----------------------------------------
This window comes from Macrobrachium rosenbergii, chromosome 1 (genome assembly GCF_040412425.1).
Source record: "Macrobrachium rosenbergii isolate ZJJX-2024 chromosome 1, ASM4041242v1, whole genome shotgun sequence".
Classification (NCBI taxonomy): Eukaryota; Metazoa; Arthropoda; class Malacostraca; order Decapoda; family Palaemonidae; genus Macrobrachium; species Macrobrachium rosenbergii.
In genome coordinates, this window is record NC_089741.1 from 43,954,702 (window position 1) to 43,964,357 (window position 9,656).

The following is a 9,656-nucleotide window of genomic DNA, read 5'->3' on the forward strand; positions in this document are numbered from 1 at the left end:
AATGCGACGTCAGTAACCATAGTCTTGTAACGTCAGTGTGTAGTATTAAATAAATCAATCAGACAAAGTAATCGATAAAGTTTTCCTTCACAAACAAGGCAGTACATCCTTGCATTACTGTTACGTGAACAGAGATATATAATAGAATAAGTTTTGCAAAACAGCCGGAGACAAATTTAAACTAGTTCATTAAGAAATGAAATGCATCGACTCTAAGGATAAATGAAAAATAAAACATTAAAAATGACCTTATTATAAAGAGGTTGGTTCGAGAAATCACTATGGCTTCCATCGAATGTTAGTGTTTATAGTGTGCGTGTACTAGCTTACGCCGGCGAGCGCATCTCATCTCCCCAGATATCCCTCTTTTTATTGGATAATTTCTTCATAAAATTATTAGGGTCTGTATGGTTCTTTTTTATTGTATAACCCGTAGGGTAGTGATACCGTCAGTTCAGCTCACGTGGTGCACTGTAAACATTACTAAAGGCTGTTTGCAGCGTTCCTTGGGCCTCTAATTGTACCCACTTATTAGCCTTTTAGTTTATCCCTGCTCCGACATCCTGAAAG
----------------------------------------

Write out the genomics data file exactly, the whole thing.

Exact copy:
This window comes from Macrobrachium rosenbergii, chromosome 1 (genome assembly GCF_040412425.1).
Source record: "Macrobrachium rosenbergii isolate ZJJX-2024 chromosome 1, ASM4041242v1, whole genome shotgun sequence".
Classification (NCBI taxonomy): Eukaryota; Metazoa; Arthropoda; class Malacostraca; order Decapoda; family Palaemonidae; genus Macrobrachium; species Macrobrachium rosenbergii.
In genome coordinates, this window is record NC_089741.1 from 43,954,702 (window position 1) to 43,964,357 (window position 9,656).

The following is a 9,656-nucleotide window of genomic DNA, read 5'->3' on the forward strand; positions in this document are numbered from 1 at the left end:
AATGCGACGTCAGTAACCATAGTCTTGTAACGTCAGTGTGTAGTATTAAATAAATCAATCAGACAAAGTAATCGATAAAGTTTTCCTTCACAAACAAGGCAGTACATCCTTGCATTACTGTTACGTGAACAGAGATATATAATAGAATAAGTTTTGCAAAACAGCCGGAGACAAATTTAAACTAGTTCATTAAGAAATGAAATGCATCGACTCTAAGGATAAATGAAAAATAAAACATTAAAAATGACCTTATTATAAAGAGGTTGGTTCGAGAAATCACTATGGCTTCCATCGAATGTTAGTGTTTATAGTGTGCGTGTACTAGCTTACGCCGGCGAGCGCATCTCATCTCCCCAGATATCCCTCTTTTTATTGGATAATTTCTTCATAAAATTATTAGGGTCTGTATGGTTCTTTTTTATTGTATAACCCGTAGGGTAGTGATACCGTCAGTTCAGCTCACGTGGTGCACTGTAAACATTACTAAAGGCTGTTTGCAGCGTTCCTTGGGCCTCTAATTGTACCCACTTATTAGCCTTTTAGTTTATCCCTGCTCCGACATCCTGAAAG